NATO takes over in Afghanistan.
Jul 3, 2006, Vol. 11, No. 40 • By MAX BOOT
It has taken a lot of public prodding and behind-the-scenes diplomacy on the part of the Bush administration (for which it has gotten scant credit among critics who bemoan American "unilateralism") to get NATO to commit a force as substantial as the one in Afghanistan. There are already 9,000 coalition troops in the country (not counting American soldiers), a number due to grow to 17,000 by the end of the summer and larger still in the fall. But will European states keep sending soldiers for the many years that it will take to make any significant progress? And how will they react when they take the inevitable casualties?
Given all the risks attendant to NATO's takeover, it would be shortsighted to see this as an excuse to prematurely pull out U.S. forces. There are currently 20,000 U.S. troops in the country, but Secretary of Defense Donald Rumsfeld seems eager to withdraw at least 4,000 and possibly more. He is also reducing U.S. support for the Afghan National Army, which was supposed to reach 70,000 soldiers (itself an inadequate figure) but will now number less than 50,000.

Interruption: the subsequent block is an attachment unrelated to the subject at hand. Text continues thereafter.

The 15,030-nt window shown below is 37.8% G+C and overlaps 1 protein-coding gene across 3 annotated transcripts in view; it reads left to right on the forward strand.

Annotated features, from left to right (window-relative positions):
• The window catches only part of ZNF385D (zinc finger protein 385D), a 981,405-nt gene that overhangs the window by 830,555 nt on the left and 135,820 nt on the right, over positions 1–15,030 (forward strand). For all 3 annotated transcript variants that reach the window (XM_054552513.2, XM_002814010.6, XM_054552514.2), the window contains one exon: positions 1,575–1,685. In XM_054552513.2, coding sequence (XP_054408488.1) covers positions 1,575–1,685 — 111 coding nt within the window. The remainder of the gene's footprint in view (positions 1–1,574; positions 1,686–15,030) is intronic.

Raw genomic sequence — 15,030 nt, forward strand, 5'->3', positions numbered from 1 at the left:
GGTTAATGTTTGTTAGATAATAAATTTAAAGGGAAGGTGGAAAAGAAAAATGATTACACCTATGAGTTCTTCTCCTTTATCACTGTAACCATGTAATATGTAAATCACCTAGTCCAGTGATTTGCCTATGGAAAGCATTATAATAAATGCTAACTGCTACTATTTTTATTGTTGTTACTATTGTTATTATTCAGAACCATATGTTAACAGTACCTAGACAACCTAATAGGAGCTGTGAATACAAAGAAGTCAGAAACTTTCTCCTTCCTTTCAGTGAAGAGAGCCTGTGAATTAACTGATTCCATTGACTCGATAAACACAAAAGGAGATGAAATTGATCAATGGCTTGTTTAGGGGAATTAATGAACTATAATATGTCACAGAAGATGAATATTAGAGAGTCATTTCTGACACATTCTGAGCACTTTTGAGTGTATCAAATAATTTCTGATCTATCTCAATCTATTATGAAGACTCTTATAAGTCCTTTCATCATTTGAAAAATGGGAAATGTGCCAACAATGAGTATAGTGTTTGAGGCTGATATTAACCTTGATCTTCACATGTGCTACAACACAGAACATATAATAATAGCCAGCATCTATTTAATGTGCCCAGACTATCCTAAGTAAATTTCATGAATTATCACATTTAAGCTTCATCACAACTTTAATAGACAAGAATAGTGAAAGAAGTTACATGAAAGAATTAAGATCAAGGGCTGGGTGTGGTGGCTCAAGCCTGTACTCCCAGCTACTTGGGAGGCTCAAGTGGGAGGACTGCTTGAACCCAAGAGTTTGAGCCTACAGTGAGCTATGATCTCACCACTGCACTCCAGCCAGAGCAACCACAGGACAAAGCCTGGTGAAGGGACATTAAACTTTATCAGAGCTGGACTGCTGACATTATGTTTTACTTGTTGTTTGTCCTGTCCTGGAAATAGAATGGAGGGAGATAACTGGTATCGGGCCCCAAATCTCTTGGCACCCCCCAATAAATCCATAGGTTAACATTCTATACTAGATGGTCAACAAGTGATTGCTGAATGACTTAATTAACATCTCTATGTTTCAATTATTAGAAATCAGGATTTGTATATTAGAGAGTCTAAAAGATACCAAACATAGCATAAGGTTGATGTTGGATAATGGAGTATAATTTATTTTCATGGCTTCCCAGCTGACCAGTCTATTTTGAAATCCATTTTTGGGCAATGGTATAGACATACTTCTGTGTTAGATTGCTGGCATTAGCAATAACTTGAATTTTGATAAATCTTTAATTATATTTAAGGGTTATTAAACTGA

There is no doubt that U.S. forces are overstretched, but they are also at war, and it is a war they could still lose. It's not cheap or easy to keep the Afghan government afloat. But it would be a lot more expensive to see it go under.
Max Boot, a senior fellow at the Council on Foreign Relations, is a contributing editor to The Weekly Standard. His latest book, War Made New: Technology, Warfare, and the Course of History, 1500 to Today, will be out in October from Gotham Books.